In the business of giving hope

Johannesburg, 08 Jun 2016

In a four-bedroom home in Kensington, Johannesburg, live 48 girls aged 12 months to 20 years. Every spare wall has a bunk bed against it and they share one bathroom. Many of the girls are orphans, have HIV/AIDS or experienced trafficking and other exploitations.

The community organisation Home of Hope which houses them, provides not only shelter, but a safe and caring environment in which the young residents can set themselves up positively for the future.

Rehabilitation programs in Home of Hope’s two accommodation facilities in Johannesburg, and elsewhere in the community, focus on nurturing and educating young girls to help them build strong foundations.

There is so much to be done and if we touch even one or two lives it’s worth it.

Home of Hope founder Mam Khanyi set up the charity in 2000 after seeing girls as young as nine work as prostitutes on local streets. She had just moved to the area and was shocked by what she discovered.

"To my surprise I found out that the children I saw were orphans and that they were not from Johannesburg - they were from rural areas in southern Africa," Khanyi says.

"They had been trafficked by people who wanted to exploit them."

Before founding Home of Hope, Khanyi ran a successful small business but increasingly needed to care for 16 girls, initially in her own apartment, who had escaped from brothels in Johannesburg.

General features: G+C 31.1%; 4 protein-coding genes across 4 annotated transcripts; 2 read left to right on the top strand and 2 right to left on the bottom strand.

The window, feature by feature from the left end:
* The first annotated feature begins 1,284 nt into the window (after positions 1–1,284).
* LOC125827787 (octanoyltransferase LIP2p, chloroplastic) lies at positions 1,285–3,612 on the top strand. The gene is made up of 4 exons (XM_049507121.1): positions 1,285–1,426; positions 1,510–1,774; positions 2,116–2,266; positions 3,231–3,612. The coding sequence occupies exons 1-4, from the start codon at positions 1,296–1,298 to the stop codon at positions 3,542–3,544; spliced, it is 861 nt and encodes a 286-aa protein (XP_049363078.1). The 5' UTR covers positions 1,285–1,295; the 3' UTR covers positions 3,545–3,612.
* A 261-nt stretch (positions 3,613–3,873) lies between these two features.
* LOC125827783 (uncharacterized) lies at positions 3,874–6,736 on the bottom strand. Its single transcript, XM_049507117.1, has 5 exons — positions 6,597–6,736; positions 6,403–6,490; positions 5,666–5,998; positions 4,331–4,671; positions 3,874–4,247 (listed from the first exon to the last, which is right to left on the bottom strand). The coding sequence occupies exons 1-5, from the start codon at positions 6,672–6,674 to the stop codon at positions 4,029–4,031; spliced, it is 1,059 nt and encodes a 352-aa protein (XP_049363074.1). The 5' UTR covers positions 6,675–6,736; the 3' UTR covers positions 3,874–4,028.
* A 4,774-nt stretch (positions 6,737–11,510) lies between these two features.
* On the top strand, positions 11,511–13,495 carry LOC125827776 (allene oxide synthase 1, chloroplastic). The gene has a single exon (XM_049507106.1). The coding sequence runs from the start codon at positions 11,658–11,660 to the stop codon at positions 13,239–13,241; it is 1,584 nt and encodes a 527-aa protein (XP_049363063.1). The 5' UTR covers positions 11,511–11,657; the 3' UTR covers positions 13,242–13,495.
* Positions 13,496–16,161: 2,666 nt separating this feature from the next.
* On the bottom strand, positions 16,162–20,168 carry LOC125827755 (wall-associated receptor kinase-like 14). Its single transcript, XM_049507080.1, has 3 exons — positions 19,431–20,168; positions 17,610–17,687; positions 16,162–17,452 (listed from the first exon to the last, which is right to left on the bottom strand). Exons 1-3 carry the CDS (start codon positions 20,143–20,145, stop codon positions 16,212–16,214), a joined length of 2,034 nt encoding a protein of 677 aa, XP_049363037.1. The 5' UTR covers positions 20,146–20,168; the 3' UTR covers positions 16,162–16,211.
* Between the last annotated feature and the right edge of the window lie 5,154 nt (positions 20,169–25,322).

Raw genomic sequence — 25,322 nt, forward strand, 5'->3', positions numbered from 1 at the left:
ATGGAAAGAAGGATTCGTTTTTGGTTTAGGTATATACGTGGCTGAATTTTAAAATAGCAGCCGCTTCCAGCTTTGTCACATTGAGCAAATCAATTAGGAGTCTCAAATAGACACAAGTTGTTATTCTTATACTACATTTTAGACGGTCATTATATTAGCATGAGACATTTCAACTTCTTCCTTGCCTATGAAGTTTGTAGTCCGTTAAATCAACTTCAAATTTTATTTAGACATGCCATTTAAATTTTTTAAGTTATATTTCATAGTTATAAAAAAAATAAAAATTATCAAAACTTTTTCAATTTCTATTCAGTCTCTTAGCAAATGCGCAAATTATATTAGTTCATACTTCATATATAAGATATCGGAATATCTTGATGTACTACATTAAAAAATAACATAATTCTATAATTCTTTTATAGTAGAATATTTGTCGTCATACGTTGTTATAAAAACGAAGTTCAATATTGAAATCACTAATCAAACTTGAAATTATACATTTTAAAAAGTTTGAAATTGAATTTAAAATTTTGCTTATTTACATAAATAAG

Khanyi and her team have expanded the refuge since those initial days, with 13 staff and many volunteers supporting the girls in their care and those still living on the streets.

"There is so much to be done and if we touch even one or two lives it’s worth it," says Anneli Meyer, a keen supporter of Home of Hope and Chair of Macquarie’s Johannesburg Community Advisory Committee.

As one of a handful of charities supported by Macquarie’s Johannesburg office, Home of Hope receives ongoing support from staff.

"We wanted to put our energy into one cause to make the biggest impact we could," says Meyer.

Staff began supporting the home in 2014, purchasing baked goods and jewellery made by the girls. The partnership has since progressed to include a mentoring program, educational sessions, helping to build a new toilet at one of the charity’s homes, arranging dental screenings, expanding their vegetable garden and providing funds for university fees, clothes, textbooks and school uniforms.

The first mentoring session in early 2016 focused on developing the girls’ confidence around knowing their purpose in life. Twenty four of the residents attended the session, with Meyer and her colleagues providing practical advice and tips.

"Most teenagers are confused but these girls are also dealing with their own challenges from the past. They have been traumatised and through so much," says Meyer.

"We’re trying to help normalise their lives so they can integrate back into the community eventually."

Image caption: Home of Hope provides a safe and caring environment for young women in Johannesburg.